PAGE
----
Luar RTW Spring 2024

Raul Lopez is an astute observer of culture and people, channeling the nuances of everyday life into his work. “I can people watch forever,” he said the day before his runway show, speaking on some recent travels. During a trip to the Dominican Republic, he observed different groups of people who one might think wouldn’t mix, one side a group of people getting inebriated blasting music from speakers and the other, an outside “church like” service with people taking in the words of a woman at a makeshift podium. “Everyone’s just kind of all together. Both of these sides are looking for the same thing. It’s here, at this intersection, Luar exists,” he said.

The tension between what is thought of as good or bad, redemption mixed with the spiritual, gave birth to a dynamic collection from Lopez. “I wonder if some of these people are searching for something spiritual but then they have a drink and get pulled back in,” he said, a detail he put in the clothing with elongated collars that can be pulled from the back. He called the collection “Socorro,” Spanish for help. It’s also his mother’s nickname, and like his work, the word can take on different meanings.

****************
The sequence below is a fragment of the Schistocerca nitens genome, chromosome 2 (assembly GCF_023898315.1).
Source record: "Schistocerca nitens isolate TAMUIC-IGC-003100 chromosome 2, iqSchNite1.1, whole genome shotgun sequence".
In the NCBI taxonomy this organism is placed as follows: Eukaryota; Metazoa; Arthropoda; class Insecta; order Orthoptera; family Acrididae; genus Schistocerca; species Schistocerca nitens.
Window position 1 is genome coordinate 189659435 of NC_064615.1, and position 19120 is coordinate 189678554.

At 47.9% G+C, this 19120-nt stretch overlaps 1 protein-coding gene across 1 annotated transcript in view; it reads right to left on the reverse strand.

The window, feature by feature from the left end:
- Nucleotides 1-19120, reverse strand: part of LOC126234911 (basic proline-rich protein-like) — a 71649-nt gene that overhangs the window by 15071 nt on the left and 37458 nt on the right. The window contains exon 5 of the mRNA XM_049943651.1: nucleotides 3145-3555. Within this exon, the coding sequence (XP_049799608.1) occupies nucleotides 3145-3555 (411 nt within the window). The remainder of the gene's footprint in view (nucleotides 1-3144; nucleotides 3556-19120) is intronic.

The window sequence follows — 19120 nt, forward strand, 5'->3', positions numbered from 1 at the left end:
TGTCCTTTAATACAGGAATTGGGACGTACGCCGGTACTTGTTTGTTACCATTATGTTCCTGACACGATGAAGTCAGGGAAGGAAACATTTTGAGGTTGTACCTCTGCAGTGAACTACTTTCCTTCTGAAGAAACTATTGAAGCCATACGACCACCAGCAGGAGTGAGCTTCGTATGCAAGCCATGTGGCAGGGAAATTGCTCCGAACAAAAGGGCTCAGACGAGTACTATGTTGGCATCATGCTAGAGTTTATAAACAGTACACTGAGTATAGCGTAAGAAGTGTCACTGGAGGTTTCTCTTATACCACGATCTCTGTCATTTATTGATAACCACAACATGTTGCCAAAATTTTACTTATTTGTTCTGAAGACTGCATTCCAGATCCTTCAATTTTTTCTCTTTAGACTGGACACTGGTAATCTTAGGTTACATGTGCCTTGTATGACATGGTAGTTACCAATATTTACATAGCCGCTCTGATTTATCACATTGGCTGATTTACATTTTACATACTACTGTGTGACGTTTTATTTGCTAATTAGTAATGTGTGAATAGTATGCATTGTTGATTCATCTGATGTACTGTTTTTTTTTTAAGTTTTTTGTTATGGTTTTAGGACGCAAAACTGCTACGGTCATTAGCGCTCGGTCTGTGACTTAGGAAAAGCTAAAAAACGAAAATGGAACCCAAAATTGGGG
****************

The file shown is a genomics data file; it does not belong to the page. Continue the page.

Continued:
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He began with a first look made from with a specific yellow hue — reminding him of what the women in his family might wear to church on Sunday to look “rich” — in a short and blazer combo with white tights; it was subversively sexy. Several black skirts had covered buttons; “you can expose as much as you want, it’s conservative with a hit of sexiness,” he said. Those blasting speakers? They sat center on the runway and on a sweatshirt in the shape of a cross. Male models wore oversized suiting and button-down shirts with ties with his “boulder shoulders,” but he’s feeling a collarbone moment, evolving his trademark on a few pieces with a more sculpted take.

He introduced glasses last season, here showing a mix of shapes, again playing with ideas of coverage; “maybe after a wild night you need them,” he said. They lived well with the more straightforward pieces: logo sweatshirts and new handbag updates, including his ubiquitous Ana bag.

Firmly built on community and his Dominican roots, Lopez casts his show as a version of what he sees in everyday life in New York City. “I like to build a world I know,” he explained. As the last show of New York Fashion Week, Lopez — a 2023 LVMH Prize nominee — made a strong final statement for the season, rooted in the grit and culture of the city he calls home.

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Launch Gallery: Luar RTW Spring 2024

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